With 646,000 refugees having returned home last year, Afghanistan is top of the league for returnees, according to a new UN report.
For a country still struggling to establish security after nearly a quarter-century of war, this offers a ray of hope.
Those flocking back are not just officially registered refugees.
Alongside them are people who have lived all or most of their lives outside the country and just find the new Afghanistan a more congenial society than it was.
Mohammed Nader Farhad, a spokesman here for the UN refugee agency, the UNHCR, says that, when internally displaced people and voluntary returnees are counted, no less than 3.6 million Afghans have returned home since early 2002.
Take a walk under the pine trees, past some of the pockmarked buildings in dusty downtown Kabul, and you will see the impact of those who have decided to rebuild their lives in their homeland.
Alongside the myriad carpet shops and kebab joints, there are the signs of an economic boom – new restaurants, construction companies and hotels, even boutiques.
Many are the initiatives of Afghans returned from abroad to employ their talents.
Omar Zamani left at the age of two in the early 1980s.
Raised in Las Vegas, America’s gambling capital, he returned for the first time a few months ago and works in a new bar-restaurant called Elbow Room.
“I am a lot more American than Afghan – I don’t know the culture too well,” he admits.
“But I’m adapting. I bring these awesome drinks here from Vegas and people are loving them.”
Hamed Sangary presents a contrast. The 24-year-old, his parents and his eight brothers and sisters have been refugees twice over.
They fled to Pakistan to escape the Soviet-supported Afghan regime of the 1980s.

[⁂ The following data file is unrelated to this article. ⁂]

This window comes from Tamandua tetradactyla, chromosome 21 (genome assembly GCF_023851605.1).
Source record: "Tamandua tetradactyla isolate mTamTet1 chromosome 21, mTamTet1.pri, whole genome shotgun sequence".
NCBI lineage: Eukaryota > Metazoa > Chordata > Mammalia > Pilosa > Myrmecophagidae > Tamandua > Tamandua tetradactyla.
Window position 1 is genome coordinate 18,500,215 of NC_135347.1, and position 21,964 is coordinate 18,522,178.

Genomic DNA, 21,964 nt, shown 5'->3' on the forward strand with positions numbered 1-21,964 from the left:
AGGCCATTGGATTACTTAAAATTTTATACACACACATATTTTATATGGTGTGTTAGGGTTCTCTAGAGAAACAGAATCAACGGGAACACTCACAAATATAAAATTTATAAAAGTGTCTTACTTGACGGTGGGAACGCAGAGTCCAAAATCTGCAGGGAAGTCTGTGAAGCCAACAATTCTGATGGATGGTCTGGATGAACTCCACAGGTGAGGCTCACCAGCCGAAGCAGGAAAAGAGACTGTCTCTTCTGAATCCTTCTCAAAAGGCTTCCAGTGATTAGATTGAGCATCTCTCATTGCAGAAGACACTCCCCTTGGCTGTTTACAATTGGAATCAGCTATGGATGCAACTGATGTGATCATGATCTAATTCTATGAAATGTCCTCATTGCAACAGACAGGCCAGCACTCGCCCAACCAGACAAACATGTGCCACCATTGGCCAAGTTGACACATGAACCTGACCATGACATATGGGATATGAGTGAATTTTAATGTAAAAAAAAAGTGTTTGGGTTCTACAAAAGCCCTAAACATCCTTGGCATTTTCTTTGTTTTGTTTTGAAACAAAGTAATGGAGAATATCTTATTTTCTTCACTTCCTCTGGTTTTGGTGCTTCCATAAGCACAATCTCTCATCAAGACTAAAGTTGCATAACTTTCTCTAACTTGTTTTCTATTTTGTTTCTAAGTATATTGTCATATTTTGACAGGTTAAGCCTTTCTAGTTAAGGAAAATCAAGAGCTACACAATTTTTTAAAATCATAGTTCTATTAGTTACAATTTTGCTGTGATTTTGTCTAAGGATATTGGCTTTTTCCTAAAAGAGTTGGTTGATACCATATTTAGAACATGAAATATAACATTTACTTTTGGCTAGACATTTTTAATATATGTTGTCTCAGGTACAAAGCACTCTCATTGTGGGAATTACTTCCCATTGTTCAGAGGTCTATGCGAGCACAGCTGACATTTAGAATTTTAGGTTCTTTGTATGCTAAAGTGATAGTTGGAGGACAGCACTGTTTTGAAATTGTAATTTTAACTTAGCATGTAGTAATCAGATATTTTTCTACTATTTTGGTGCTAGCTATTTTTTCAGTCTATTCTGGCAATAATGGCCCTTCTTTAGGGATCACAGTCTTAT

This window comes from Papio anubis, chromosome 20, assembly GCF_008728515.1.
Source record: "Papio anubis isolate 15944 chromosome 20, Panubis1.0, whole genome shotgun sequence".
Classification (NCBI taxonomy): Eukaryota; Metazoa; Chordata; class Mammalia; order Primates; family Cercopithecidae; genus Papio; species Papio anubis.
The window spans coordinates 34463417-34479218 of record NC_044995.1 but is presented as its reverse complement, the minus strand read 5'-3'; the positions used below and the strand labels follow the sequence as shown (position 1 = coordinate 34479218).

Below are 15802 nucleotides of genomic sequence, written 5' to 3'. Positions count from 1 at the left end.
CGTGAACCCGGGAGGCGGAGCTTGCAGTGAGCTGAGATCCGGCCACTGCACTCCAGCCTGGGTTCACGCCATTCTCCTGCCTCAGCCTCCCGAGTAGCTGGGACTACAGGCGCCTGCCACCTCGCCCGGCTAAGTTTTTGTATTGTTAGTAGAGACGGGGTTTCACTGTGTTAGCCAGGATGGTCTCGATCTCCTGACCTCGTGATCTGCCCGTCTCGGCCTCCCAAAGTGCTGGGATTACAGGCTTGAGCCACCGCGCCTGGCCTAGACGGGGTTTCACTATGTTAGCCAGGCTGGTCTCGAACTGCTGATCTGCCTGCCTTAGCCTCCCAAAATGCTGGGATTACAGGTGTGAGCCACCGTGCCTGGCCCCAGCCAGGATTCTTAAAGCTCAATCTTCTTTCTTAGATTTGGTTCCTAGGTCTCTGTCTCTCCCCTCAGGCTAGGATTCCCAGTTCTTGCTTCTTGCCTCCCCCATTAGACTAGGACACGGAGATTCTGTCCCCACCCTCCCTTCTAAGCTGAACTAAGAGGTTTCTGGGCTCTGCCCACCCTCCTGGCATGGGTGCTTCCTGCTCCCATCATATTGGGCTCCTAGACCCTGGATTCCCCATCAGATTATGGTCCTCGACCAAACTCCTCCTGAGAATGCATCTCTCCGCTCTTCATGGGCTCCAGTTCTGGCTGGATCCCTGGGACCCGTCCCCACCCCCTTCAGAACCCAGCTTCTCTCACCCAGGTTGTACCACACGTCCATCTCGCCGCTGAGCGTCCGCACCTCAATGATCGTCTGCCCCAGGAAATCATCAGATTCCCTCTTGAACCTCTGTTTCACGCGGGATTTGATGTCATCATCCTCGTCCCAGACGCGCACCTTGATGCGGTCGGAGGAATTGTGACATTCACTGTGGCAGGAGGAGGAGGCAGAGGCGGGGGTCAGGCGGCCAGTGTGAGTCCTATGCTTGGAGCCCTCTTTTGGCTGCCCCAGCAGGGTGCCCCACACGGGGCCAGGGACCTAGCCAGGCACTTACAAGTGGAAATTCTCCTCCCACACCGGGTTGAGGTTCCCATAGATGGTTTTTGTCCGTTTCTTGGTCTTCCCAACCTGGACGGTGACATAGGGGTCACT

They returned under the Mujahideen in the 1990s, only to flee from the Taleban in 1996.
“Life in Peshawar was a little good but not very good,” says Hamed, who worked with stonemasons and then studied there.
“Coming back was very good. We were given money.
“Things had changed a lot – there were girls at school and ladies working with NGOs.”
In Hamed’s view, the Taleban were worse than the communists. Their time was “the worst time in our history”, he says.
Now he has high hopes for the future and wants to learn German and computing.
Mohammed Nader Farhad says the returns are very good news – a sign of Afghans’ love for their country.
The UNHCR has given many returnees cash or food allowances, and helped build houses and wells around the country.
Many returnees do face problems. Housing is one, with property prices having spiralled in the capital; unemployment is another.
Particularly in the south and east, where a Taleban-al Qaeda insurgency is growing, returnees, like others, face grave insecurity.
In these parts, says Paul O’Brien of the NGO Care International, the mass return of people was an inspiring sign of hope.
But he warns that many have not seen returns on the investment they have made by coming back.
“If their needs aren’t met soon by better funding, and there isn’t a peace dividend soon, things could get unstable,” he says.
There are still vast numbers of Afghan refugees – 2.3 million in Pakistan and Iran alone.
Nevertheless, the numbers choosing to come home or at last feeling it is safe to do so are transforming the face of this country.